Four portable pumps have been commissioned for firefighting on the 2,800-acre Chambers Island.
With about 50 seasonal homes on the island seven miles off the shore of Fish Creek, Chambers Island is under the municipal oversight of the Town of Gibraltar. Last July 9, a cabin burned to the ground on the island.
“Right now on Chambers Island we have a very outdated tender that was, I believe, originally from Southern Door and also an old fire engine that has essentially been converted into a large brush truck,” said Gibraltar Fire Chief Jerrad Anderson. “They’re old, they’re tired and they’re honestly too big for the roads on Chambers Island, if you can call them roads. Most of them are logging trails. Working with some of the members of the Chambers Island Association and town board, we decided a good way to go forward is phase out those trucks – they’re an accident waiting to happen – and go to portable pumps system.”
Anderson said the four portable pumps can each pump about 300 gallons of water a minute.
“With it being an island, we can set up the pumps anywhere,” he said. “If we needed to, we could hook them up in a line, pump one next into the next, and we have 3,000 feet of 2½-inch hose so now we can reach any place on the island by dropping the pumps at a water source. With a minimum amount of space and equipment, we can have far better coverage on the island now than we’ve ever had.”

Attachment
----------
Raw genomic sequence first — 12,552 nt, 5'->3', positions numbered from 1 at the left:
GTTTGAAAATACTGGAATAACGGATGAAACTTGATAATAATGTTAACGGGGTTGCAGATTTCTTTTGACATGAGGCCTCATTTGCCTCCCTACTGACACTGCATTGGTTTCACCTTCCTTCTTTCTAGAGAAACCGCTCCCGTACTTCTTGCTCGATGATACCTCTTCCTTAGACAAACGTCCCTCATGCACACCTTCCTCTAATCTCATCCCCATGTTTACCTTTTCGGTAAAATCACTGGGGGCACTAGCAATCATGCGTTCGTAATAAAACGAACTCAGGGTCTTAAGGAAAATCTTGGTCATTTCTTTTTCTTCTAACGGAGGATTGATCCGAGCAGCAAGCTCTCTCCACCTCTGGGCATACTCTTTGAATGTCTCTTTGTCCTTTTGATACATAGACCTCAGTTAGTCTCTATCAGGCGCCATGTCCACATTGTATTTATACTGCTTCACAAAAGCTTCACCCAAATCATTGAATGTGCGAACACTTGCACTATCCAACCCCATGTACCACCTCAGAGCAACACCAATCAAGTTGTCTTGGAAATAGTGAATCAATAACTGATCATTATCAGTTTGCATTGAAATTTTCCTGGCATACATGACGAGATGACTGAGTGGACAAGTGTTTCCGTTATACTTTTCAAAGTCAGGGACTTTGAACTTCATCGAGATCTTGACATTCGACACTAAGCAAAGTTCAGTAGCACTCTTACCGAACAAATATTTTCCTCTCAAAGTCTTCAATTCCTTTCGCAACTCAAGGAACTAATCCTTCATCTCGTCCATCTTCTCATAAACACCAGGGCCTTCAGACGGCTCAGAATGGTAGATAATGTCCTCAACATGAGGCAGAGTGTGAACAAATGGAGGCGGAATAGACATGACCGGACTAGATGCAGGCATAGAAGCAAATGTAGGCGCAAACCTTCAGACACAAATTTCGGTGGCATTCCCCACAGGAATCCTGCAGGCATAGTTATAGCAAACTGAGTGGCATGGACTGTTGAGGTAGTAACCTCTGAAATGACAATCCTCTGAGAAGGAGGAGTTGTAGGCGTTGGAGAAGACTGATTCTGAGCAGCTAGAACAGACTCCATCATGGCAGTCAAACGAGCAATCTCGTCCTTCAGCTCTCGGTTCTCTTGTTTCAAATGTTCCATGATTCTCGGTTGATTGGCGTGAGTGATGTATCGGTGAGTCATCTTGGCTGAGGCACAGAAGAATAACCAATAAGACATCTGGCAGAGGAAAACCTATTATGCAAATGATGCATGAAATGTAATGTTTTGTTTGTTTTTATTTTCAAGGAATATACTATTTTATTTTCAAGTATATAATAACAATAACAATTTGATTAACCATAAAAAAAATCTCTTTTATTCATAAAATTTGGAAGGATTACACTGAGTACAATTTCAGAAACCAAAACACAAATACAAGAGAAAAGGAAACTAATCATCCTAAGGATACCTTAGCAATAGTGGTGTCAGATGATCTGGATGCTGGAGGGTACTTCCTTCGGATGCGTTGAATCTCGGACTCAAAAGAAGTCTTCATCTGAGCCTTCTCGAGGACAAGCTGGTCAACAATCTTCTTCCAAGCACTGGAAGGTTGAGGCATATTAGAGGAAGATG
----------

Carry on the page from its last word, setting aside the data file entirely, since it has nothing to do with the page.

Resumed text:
With the pumps will come training for island inhabitants.
“We’re starting a CERT program. It’s Citizens Emergency Response Team, where we’re going to be involved with training – continuous training – with residents of Chambers Island, how to operate the pumps and equipment and how to handle emergency situations,” Anderson said.
The island residents are lucky to have among them Al Matzke, who is the assistant fire chief with the De Pere Fire Department.
“Last year Al Matzke started some of that training,” Anderson said. “Now we’re making it an official program with SOPs [standard operating procedures] and SOGs [standard operating guidelines] and sign-offs…so should an emergency happen, the people who say they are trained actually are. We have the paper trail of their training. In an emergency everybody wants to help, but we want to make sure everyone’s safe doing it. With the new equipment and this new push and getting the actual people on the island more involved and more trained, I think we’re going to be far better off.”